1. Usefulness to patients in helping them stay healthy or manage their care.
  2. Potential to impact health and well-being by addressing high-priority health goals.
  3. Platform neutral (can be accessed by a consumer with simple web browser).
  4. Usability / ease of use.

As a veteran myself, it was particularly rewarding to be a part of Team Adobe throughout this incredible process. But this story, and others like it, continues on as Adobe identifies and develops more ways to leverage Open Government as more than just a concept, but rather a tool to advance agency missions.

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8:57 PM Permalink
August 11, 2010

Adobe on Open Source and Standards: Part 3 of 3

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In the final installment of our series, Dave McAllistair, Adobe Director of Open Source and Standards, talks about open government, standards and open source.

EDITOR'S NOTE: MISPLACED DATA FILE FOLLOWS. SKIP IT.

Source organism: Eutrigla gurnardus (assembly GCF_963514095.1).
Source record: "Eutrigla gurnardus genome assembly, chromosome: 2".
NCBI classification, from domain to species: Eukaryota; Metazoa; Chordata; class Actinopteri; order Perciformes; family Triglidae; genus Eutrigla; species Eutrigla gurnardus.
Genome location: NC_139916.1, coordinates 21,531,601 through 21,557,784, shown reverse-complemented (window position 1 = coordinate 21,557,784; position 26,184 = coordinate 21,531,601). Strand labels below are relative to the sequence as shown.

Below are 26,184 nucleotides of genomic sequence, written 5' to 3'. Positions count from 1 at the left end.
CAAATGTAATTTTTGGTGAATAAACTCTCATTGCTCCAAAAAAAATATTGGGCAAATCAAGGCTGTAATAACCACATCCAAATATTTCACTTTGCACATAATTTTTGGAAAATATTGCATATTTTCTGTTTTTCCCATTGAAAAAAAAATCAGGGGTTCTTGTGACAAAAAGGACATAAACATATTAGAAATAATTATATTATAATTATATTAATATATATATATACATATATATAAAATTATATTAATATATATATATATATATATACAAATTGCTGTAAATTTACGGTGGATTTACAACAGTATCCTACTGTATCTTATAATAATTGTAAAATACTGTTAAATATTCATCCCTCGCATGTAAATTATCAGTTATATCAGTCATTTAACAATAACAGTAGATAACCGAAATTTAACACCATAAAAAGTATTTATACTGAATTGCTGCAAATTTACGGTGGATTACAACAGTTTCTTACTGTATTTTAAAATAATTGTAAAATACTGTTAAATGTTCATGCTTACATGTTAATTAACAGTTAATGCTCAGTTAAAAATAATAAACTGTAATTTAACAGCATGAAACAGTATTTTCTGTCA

Full transcript: OpenSourceStandardsPt3of3.pdf

10:37 AM Permalink
August 10, 2010

Adobe on Open Source and Standards: Part 2 of 3

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Dave McAllister, Adobe Director of Open Source and Standards, continues his perspectives on “open” at Adobe. Today, Dave discusses PDF and Flash.

Full transcript: OpenSourceStandardsPt2of3.pdf

2:37 PM Permalink
August 9, 2010

Adobe on Open Source and Standards: Part 1 of 3